Design by Emelia Baltz

Penelope Greene and the Holy Vending Machine

A Short Story by Penelope Greene in Collaboration with Emelia Baltz

March 2, 2019

This quest was a strenuous one. Many twisting passageways, mountains and evil creatures greeted us at every turn. The wind was rough, and a torrential downpour pounded upon our heads. My benevolent and loyal companion Emelia Baltz accompanied me. The journey was hard, with challenges that were, well, challenging, and much stamina was needed. But we prevailed. We had each other and the will to go on. Upon leaving the Castle of AB, we were faced with the most difficult of obstacles, the obstacle that takes muscles and drive, the tiring, the painful…

Stairs. There are a lot of goddamn stairs in this school. Emelia was determined to show me the longest way to the vending machine, and I was all for it. Don’t get me wrong, I like creative writing, a lot, but right now I don’t have any energy to write a story. So I was happy to kill time.

Before I proceed, I feel the need to inform you that we did not embark on our journey without the permission of Mr. Schulman. So, if you’re worrying, don’t.

We ran into a fellow student, talking to someone, I forget her name. We then walked down the stairs and continued to our lockers. Strolling by Mrs. Duff’s room, we listened to her distinct laugh. We watched Mrs. Bianchi leave her room, and heard the sweet sound of whatever Mr. Solow was listening to, as per usual. We cleared the science wing with little problems and continued on our trek.

We went down even more stairs, due to the fact that ⅓ of this school is stairs. Emelia pointed to a piece of gum that was on the steps that I almost stepped on. She saved my life, and I don’t know how I can ever repay her. We descended to the cafeteria, where the revving of a vacuum echoed. Finally, we reached the vending machine.

Upon our arrival, golden light radiated from behind the machine, and the soft, heavenly sound of angels singing echoed in the stairwell. However, the golden rays vanished, as we learned the stupid thing was broken. I tried shoving my dollar in the slot-thing anyway, just to make sure. The dumb thing wouldn’t take my money. That vending machine is always broken. Really, always.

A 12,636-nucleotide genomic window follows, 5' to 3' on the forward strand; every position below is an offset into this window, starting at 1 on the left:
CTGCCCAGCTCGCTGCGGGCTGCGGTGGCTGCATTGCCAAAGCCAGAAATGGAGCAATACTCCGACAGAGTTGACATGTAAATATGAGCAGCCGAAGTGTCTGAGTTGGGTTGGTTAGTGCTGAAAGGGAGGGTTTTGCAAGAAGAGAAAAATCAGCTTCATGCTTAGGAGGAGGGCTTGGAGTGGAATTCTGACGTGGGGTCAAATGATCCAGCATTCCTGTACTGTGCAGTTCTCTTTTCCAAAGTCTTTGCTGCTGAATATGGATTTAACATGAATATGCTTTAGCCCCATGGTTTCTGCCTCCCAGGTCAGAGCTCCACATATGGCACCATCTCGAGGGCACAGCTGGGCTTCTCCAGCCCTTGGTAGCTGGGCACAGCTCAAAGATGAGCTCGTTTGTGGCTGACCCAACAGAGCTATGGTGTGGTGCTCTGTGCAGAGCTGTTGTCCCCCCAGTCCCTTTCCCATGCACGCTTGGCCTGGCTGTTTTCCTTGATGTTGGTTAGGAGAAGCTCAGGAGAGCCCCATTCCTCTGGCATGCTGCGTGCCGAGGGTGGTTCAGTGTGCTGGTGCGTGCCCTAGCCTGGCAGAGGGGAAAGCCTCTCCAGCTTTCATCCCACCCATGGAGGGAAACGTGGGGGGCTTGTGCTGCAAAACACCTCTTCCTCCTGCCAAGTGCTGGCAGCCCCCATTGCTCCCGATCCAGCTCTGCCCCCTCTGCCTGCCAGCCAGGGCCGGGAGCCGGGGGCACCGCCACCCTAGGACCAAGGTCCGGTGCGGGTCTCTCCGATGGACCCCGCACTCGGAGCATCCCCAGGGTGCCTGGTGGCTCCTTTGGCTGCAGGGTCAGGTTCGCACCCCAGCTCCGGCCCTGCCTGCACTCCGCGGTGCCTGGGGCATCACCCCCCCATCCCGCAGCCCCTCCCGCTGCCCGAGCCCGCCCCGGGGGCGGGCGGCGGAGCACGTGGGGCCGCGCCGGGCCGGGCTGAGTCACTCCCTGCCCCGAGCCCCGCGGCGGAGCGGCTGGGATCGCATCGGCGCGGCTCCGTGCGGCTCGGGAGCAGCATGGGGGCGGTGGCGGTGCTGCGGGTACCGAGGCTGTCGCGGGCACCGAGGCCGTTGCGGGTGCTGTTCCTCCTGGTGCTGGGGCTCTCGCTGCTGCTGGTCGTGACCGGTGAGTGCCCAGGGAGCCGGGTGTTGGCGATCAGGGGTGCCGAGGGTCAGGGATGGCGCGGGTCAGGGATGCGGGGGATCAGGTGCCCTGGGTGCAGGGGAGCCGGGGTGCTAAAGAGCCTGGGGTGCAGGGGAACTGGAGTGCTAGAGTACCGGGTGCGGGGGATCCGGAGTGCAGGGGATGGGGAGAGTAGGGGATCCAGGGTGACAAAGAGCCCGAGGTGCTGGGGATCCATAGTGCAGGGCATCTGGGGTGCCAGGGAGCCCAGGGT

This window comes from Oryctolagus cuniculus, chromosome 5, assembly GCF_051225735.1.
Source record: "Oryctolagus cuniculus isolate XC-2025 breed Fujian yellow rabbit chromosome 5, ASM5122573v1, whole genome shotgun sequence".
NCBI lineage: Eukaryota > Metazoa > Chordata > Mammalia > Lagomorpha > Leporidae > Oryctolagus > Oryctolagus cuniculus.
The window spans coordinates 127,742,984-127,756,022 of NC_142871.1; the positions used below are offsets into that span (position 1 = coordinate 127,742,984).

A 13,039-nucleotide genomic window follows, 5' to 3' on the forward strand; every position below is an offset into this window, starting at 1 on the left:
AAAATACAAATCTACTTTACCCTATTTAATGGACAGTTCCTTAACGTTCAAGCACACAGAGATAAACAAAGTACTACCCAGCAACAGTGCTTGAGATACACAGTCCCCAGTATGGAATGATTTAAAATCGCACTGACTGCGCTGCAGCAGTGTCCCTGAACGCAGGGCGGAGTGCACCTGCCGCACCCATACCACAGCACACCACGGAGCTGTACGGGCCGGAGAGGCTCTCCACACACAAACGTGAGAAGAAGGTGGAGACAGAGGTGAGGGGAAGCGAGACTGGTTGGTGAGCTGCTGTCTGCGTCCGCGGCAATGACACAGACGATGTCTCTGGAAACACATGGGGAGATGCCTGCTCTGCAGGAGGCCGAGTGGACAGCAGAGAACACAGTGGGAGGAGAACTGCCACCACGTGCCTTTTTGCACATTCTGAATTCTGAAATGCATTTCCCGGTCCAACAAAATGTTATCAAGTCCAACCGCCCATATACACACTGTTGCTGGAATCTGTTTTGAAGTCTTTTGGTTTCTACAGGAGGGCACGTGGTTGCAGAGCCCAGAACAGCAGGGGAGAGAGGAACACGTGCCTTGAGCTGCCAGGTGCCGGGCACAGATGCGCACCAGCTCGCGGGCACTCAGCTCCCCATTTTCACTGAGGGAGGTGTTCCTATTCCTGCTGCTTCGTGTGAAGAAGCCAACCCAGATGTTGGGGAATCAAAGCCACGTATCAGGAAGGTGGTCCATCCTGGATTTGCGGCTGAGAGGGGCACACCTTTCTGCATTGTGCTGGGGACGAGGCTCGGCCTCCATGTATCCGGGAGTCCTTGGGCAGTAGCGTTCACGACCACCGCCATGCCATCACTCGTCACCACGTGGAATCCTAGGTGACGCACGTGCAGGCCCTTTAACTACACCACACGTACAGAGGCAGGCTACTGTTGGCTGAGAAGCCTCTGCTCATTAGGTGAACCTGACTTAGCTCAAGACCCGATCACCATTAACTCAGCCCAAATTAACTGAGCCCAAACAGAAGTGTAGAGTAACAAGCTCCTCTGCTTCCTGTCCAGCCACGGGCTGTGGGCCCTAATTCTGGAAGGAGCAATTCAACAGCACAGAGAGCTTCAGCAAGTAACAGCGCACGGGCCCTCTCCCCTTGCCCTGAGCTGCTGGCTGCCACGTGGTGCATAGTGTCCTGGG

Emelia and I ventured off to the vending machine by the gym. We took the long way there too. We passed the gymnasium, where Coach White’s gym class was in full swing. I was hopeful that this machine would cooperate. I guess it was just wishful thinking though. This piece of crap was broken too! Why? Why is everything in this school broken?

Emelia laughed, and I gave up. We started on our way back to the Castle of AB. I was kind of upset because I had really wanted a granola bar. But no, I couldn’t even have that. Of course not.

We trekked along back through the science wing where we ran into Mr. Kinnier, and I talked with him about winter track and how the season went. We stopped to look at the pictures some kids drew explaining lab safety. They were strikingly unique, and we stared at them for a while. We passed by Mr. Solow and Mrs. Bianchi again. Emelia and I witnessed some eighth grader put his foot behind his head in Mrs. Duff’s room. It was bizarre, to say the least.

We had made it to the brick stairwell that leads you to the third floor. We stopped to kill time again and looked down at the lost and found. Truthfully, it’s more like a store because there is so much crap there that people have forgotten. I suggested that we go “shopping,” but alas, we don’t indulge.

“I wouldn’t be surprised if people have actually taken things from there, I mean, I’ve had stuff stolen from the auditorium before,” Emelia had said.

We embarked on the last part of our trek to the Castle of Atkinson-Barnes and finally reached the door. We walked back in, and I started to write per Mr. Schulman’s request.

Now here we are, having explored the majority of the school, all without my granola bar.

Moral of the story, vending machines are stupid, and this school has a lot of stairs. But hey, I cleared my writer’s block.

The Hypothetical • Copyright 2020 • FLEX WordPress Theme by SNOLog in